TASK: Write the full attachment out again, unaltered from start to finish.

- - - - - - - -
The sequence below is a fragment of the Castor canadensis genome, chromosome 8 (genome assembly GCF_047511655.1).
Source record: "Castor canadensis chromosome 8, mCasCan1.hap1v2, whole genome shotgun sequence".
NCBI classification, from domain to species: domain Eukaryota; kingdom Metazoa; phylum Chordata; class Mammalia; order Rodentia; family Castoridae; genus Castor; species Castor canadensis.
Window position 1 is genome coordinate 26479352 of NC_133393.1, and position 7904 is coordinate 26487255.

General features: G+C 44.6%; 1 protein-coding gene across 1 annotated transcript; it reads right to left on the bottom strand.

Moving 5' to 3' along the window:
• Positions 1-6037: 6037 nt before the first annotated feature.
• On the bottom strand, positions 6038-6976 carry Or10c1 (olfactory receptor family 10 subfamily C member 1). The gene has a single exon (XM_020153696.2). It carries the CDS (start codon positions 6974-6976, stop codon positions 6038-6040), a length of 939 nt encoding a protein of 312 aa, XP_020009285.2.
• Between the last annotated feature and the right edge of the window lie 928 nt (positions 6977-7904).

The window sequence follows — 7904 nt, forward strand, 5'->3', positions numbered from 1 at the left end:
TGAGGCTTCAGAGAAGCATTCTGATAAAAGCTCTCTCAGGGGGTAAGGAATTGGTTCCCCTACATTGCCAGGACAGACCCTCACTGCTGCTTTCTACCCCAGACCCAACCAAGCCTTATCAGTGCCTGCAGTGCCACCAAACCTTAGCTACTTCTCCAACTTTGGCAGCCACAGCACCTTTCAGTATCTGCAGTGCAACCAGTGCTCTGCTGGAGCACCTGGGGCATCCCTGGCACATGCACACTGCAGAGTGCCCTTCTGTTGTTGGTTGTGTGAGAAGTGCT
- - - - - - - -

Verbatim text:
The sequence below is a fragment of the Castor canadensis genome, chromosome 8 (genome assembly GCF_047511655.1).
Source record: "Castor canadensis chromosome 8, mCasCan1.hap1v2, whole genome shotgun sequence".
NCBI classification, from domain to species: domain Eukaryota; kingdom Metazoa; phylum Chordata; class Mammalia; order Rodentia; family Castoridae; genus Castor; species Castor canadensis.
Window position 1 is genome coordinate 26479352 of NC_133393.1, and position 7904 is coordinate 26487255.

General features: G+C 44.6%; 1 protein-coding gene across 1 annotated transcript; it reads right to left on the bottom strand.

Moving 5' to 3' along the window:
• Positions 1-6037: 6037 nt before the first annotated feature.
• On the bottom strand, positions 6038-6976 carry Or10c1 (olfactory receptor family 10 subfamily C member 1). The gene has a single exon (XM_020153696.2). It carries the CDS (start codon positions 6974-6976, stop codon positions 6038-6040), a length of 939 nt encoding a protein of 312 aa, XP_020009285.2.
• Between the last annotated feature and the right edge of the window lie 928 nt (positions 6977-7904).

The window sequence follows — 7904 nt, forward strand, 5'->3', positions numbered from 1 at the left end:
TGAGGCTTCAGAGAAGCATTCTGATAAAAGCTCTCTCAGGGGGTAAGGAATTGGTTCCCCTACATTGCCAGGACAGACCCTCACTGCTGCTTTCTACCCCAGACCCAACCAAGCCTTATCAGTGCCTGCAGTGCCACCAAACCTTAGCTACTTCTCCAACTTTGGCAGCCACAGCACCTTTCAGTATCTGCAGTGCAACCAGTGCTCTGCTGGAGCACCTGGGGCATCCCTGGCACATGCACACTGCAGAGTGCCCTTCTGTTGTTGGTTGTGTGAGAAGTGCT